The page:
Book Review: The Lost Queen (The Lost Queen #1) (RC)

Published September 4th 2018

Author: Signe Pike

I write because I have seen the darkness that will come. Already there are those who seek to tell a new history…

In a land of mountains and mist, tradition and superstition, Languoreth and her brother Lailoken are raised in the Old Way of their ancestors. But in Scotland, a new religion is rising, one that brings disruption, bloodshed, and riot. And even as her family faces the burgeoning forces of Christianity, the Anglo-Saxons, bent on colonization, are encroaching from the east. When conflict brings the hero Emrys Pendragon to her father’s door, Languoreth finds love with one of his warriors. Her deep connection to Maelgwn is forged by enchantment, but she is promised in marriage to Rhydderch, son of a Christian king. As Languoreth is catapulted into a world of violence and political intrigue, she must learn to adapt. Together with her brother—a warrior and druid known to history as Myrddin—Languoreth must assume her duty to fight for the preservation of the Old Way and the survival of her kingdom, or risk the loss of them both forever.

Based on new scholarship, this tale of bravery and conflicted love brings a lost queen back to life—rescuing her from obscurity, and reaffirming her place at the center of one of the most enduring legends of all time. 

The story takes place in 6th Century Scotland taking known history and legends and transports them into a new fantasy story. It takes the historical elements and combines them with fiction to create a fantastic start to a historical fantasy series. While covering the legend of King Arthur (the Pendragon family), the story focuses on the family that took in Uther Pendragon (formerly Gwenddolau) as a child. I loved the author’s notes at the end that give more insight into her decisions for the characters and plot of the story.

The novel begins around 550 AD and covers multiple years as the main characters start as children and soon become adults with children of their own. The main character of the series is Langoureth, the forgotten queen. She is the daughter of Morken, a high chieftain and King in the northern part of Strathclyde. The tale starts with her at 10-years-old with her twin brother, Lailoken (“Lail”), who is thought to be a part of the legend of Merlin. Their mother has recently died and the two children are preparing for their new paths in life. Langoureth is promised to marry the son of the High King of Strathclyde, while Lailoken will join Gwenddalau as a spiritual advisor and warrior in the Borderlands to join Emrys Penndragon.

The story is divided into four parts that represent significant changes in the story. There are some time jumps between the parts, but they are no difficult to follow. While I am not always a fan of time jumps, especially years in the future, it made sense in the story and helped keep the plot moving forward at a decent pace. Langoureth begins as 10-years-old and we see her throughout her life all the way until her mid-thirties. During each part of the story, there are new obstacles, alliances, secrets, and betrayals at every step of the way. One of the main constant conflicts in the story is the Old Ways, honoring the legends and wisdom of the Wisdom Keepers, similar to a Druid, while Christianity is gaining steam. As those supporting Christianity are trying to wipe out those of other religions, war is on the horizon with no known end in sight.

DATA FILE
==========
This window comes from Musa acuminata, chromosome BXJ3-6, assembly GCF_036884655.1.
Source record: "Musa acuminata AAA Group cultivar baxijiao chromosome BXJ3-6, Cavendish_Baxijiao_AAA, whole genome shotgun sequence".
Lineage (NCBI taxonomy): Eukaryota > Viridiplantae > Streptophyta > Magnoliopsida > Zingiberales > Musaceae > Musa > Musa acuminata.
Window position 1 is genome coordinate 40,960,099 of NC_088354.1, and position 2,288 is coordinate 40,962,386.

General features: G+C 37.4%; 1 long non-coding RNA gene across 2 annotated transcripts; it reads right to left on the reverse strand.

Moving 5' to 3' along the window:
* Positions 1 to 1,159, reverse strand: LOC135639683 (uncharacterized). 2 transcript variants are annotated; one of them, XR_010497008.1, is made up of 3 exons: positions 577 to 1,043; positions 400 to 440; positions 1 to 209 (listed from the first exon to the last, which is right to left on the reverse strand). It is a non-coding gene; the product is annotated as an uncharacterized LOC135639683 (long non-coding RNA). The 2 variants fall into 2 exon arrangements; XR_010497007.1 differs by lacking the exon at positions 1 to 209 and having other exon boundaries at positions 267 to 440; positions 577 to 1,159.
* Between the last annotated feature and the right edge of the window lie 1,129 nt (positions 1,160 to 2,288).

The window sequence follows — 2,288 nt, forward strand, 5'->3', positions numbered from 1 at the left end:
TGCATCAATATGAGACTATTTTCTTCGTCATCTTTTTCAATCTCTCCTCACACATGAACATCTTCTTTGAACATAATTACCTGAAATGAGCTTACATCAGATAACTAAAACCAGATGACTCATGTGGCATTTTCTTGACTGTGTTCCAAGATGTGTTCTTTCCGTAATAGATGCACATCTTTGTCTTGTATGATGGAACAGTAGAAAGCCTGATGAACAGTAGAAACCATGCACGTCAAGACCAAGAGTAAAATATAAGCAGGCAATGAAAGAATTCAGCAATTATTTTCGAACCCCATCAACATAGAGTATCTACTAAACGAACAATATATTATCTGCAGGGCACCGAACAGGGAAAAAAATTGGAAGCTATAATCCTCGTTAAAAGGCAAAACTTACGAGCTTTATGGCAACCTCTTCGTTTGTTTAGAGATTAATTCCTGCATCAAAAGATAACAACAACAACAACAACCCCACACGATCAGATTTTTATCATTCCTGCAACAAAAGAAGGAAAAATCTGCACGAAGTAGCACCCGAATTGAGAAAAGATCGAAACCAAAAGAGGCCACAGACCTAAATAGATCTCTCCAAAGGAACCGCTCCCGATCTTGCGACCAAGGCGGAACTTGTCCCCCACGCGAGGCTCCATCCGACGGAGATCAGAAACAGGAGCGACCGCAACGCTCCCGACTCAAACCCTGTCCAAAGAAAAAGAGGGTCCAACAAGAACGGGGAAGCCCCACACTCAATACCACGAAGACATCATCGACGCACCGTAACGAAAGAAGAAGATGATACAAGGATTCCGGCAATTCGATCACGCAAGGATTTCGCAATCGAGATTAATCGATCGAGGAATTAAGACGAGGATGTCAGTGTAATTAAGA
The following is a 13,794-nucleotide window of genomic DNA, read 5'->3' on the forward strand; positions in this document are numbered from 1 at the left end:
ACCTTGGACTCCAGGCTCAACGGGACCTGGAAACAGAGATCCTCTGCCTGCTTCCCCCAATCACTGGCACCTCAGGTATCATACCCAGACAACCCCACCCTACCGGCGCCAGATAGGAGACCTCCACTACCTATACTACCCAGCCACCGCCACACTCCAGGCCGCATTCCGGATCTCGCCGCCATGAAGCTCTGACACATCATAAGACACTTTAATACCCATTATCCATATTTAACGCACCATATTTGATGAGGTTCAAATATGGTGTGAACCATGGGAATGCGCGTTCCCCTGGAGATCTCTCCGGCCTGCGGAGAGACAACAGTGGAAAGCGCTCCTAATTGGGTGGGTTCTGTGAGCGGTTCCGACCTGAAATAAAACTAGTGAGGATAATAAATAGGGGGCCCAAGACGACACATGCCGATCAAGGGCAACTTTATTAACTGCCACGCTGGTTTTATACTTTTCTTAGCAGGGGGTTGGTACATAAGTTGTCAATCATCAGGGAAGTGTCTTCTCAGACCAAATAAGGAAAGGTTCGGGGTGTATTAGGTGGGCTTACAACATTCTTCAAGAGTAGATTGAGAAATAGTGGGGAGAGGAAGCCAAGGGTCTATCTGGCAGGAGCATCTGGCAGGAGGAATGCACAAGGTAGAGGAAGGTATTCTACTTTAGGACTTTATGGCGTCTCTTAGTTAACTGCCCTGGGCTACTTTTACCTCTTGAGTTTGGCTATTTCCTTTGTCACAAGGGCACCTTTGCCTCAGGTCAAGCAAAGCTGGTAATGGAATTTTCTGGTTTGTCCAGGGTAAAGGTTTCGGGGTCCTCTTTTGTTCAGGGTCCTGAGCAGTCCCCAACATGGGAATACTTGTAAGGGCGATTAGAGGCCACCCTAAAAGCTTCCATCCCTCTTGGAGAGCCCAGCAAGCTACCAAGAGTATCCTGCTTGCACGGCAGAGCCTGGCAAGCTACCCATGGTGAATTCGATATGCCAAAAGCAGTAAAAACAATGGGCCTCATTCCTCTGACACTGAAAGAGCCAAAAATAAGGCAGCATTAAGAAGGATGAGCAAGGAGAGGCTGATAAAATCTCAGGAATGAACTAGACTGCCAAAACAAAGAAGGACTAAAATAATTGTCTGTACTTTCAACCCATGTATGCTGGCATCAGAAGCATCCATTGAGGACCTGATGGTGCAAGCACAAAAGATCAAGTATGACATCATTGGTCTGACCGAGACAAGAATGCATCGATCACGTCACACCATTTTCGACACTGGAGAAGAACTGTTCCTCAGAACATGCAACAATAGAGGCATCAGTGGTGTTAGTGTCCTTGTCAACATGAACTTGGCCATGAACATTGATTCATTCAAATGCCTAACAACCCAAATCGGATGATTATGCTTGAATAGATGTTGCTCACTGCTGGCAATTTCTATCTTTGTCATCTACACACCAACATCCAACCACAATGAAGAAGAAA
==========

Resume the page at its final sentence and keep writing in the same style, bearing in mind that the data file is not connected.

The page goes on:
While there many characters to keep track of, many of them appear multiple times and each are very unique. The names are difficult, at first, to pronounce, but I loved that there was a pronunciation guide at the beginning of the book. While many of the situations, thoughts, and inner thoughts may have a modern twist, they all are based in history. It was an excellent mix to read through as it expanded the writing to be more accessible to a wider audience, at least to me. There is a romantic entanglement that Langoureth goes through in this story between her first love and the one she is duty-bound to be with and her heart is constantly struggling with herself. While I am not usually a fan of love triangles, I found this story to fit well in the story and I loved how it did not pull focus away from the main plots of the novel.

Overall, the story starts off a little slower in the first few parts as the characters and plot are all established. While it was not fast-paced, it was very interesting to read and I find myself wanting to keep reading. The story picks up after ~100 pages, or so, and then the events are set into motion where it captivated me even more and it was difficult to put the book down. There are a lot of secrets that could potentially be revealed, mistakes that need to be remedied, and conflicts that need to be resolves, so it will be interesting to see how this all plays out in the rest of the series!

**I want to give a special thank you to Netgalley, the publisher, Atria Books, and the author for a review copy of this enjoyable novel. The opinions expressed in this review are completely my own.**

6 thoughts on “Book Review: The Lost Queen (The Lost Queen #1) (RC)

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